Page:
World’s first marine cemetery: “A reminder of the destruction”

The world’s first marine cemetery, made out of single-use plastic bottles, has opened its gate at Beypore Beach in Kerala, India to commemorate World Wildlife Conservation Day.

Marine Cemetery, which pays respect to eight critically endangered marine species, hopes to bring awareness to the devastating effects of single-use plastic, urban and industrial pollution, and overfishing. It was built by Jellyfish Watersports, with the support of Clean Beach Mission, District Administration, Kozhikode and Beypore Port department, and driven by climate activist Aakash Ranison.

The marine species representing their endangered marine family include Seahorse (Hippocampus), Parrotfish (Scariidae) and Leatherback turtles (Dermochelys coriacea), among others.

According to the report, the amount of plastic we have generated on the earth is enough to create a walkway to another planet.

  • India generates 25,940 tonnes of waste every day
  • 6.4 million tonnes of marine litter is disposed into our seas annually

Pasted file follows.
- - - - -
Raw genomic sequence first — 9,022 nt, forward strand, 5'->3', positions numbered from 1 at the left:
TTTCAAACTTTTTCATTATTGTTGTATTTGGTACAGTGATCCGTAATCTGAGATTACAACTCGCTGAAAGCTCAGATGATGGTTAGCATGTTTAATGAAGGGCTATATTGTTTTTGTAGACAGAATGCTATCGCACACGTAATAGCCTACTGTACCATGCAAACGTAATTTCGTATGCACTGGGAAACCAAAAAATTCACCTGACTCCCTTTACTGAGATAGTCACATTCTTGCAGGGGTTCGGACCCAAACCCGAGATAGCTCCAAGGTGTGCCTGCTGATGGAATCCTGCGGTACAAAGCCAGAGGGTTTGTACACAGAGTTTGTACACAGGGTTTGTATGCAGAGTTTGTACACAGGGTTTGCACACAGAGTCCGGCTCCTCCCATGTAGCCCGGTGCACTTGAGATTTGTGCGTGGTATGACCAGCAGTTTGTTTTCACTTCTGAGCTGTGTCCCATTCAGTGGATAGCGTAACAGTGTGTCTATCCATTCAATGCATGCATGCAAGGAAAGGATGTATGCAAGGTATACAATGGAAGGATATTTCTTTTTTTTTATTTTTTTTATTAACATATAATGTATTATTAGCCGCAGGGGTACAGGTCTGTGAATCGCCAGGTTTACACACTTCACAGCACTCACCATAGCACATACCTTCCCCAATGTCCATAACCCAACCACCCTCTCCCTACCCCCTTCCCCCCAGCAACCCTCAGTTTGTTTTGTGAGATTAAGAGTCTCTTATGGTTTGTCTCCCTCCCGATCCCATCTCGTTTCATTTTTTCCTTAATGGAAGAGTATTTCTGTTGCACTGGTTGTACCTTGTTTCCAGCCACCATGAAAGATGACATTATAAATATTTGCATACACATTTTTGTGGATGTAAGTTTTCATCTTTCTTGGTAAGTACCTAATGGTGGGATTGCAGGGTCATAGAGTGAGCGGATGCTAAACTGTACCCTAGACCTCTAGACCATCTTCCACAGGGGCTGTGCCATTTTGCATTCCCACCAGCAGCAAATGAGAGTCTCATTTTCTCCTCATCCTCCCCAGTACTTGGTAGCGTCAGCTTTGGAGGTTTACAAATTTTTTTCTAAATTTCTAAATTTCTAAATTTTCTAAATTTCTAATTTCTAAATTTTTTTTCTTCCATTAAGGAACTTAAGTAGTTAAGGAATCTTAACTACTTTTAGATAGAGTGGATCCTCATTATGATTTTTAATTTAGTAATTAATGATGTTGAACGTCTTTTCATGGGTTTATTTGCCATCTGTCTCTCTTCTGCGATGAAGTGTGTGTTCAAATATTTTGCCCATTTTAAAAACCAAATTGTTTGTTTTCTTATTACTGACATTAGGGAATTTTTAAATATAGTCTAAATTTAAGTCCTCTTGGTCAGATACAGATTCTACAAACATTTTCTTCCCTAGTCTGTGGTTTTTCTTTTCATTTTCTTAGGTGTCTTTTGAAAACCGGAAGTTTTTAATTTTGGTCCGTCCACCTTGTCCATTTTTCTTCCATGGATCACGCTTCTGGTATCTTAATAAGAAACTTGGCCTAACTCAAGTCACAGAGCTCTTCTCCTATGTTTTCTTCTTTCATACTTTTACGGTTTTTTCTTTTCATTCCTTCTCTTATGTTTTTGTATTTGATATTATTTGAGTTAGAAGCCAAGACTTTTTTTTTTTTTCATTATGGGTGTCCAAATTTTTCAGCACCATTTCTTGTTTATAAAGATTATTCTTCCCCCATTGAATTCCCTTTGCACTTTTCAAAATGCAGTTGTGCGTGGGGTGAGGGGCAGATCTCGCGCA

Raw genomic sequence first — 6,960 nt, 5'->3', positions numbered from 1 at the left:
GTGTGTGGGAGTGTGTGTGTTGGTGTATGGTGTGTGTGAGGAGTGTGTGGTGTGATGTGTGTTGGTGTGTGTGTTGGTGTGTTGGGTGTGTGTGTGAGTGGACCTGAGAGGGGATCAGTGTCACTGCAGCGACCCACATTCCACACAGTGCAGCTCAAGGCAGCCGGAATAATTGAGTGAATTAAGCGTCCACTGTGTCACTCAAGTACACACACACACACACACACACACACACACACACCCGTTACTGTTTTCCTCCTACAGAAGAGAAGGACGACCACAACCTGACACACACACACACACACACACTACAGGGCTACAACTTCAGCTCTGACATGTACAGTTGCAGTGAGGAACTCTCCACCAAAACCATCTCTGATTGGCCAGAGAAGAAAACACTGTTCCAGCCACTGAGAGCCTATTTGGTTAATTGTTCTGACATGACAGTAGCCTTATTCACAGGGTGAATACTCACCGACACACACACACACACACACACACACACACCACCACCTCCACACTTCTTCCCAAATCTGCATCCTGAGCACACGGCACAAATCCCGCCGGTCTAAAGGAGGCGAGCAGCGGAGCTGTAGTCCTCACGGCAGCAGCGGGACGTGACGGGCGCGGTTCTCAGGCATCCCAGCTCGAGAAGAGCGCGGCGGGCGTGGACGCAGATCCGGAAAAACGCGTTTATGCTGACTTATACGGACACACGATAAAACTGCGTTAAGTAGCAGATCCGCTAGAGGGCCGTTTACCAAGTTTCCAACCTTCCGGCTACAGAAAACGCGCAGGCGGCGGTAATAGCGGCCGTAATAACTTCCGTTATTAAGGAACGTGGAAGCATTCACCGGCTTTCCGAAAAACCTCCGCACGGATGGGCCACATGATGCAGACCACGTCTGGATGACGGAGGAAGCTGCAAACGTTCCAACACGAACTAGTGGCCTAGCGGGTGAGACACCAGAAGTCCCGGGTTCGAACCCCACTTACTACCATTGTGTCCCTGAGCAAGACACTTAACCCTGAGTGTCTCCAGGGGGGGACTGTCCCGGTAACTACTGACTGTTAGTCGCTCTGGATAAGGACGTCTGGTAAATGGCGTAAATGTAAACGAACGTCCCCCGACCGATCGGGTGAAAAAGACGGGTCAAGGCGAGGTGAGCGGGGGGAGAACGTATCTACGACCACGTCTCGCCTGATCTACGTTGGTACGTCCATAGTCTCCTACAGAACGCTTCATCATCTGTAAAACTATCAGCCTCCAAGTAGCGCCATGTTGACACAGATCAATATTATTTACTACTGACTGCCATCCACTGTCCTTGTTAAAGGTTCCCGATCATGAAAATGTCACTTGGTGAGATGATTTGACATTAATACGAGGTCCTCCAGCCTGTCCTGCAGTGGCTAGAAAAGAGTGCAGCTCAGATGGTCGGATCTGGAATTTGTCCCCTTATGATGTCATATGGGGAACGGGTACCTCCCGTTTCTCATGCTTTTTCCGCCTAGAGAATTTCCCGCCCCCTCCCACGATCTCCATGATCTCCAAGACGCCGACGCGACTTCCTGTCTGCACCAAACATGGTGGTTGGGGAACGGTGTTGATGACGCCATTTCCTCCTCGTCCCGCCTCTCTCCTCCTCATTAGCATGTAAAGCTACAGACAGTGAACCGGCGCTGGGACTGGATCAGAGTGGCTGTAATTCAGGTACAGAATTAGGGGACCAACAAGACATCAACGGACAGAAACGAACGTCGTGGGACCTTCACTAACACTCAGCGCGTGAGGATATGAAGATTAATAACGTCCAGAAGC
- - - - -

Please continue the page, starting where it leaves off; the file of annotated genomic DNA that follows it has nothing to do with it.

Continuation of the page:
• 50% of beach litter is plastic waste threatening our marine life

Water and plastic pollution along with overexploitation and climate change have caused the extinction of 15 marine species, and currently, threaten the lives of 700 more.

“A reminder of the destruction that we are bringing upon our planet”

“The Marine Cemetery is a reminder of the destruction that we are bringing upon our planet in the name of convenience. So, we are supporting and promoting this initiative as part of Clean Beach Mission to spread awareness, as it not only educates locals and the world about the effects of single-use plastic, but it will also help Kozhikode become a sustainable travel destination,” said S. Sambasiva Rao, district collector at Kozhikode.

KozhikodeJellyfish WatersportsMarine CemeteryWorld Wildlife Conservation DayClean Beach MissionDistrict AdministrationBeypore PortAakash Ranisonendangered marine speciesS. Sambasiva Raosingle-use plastic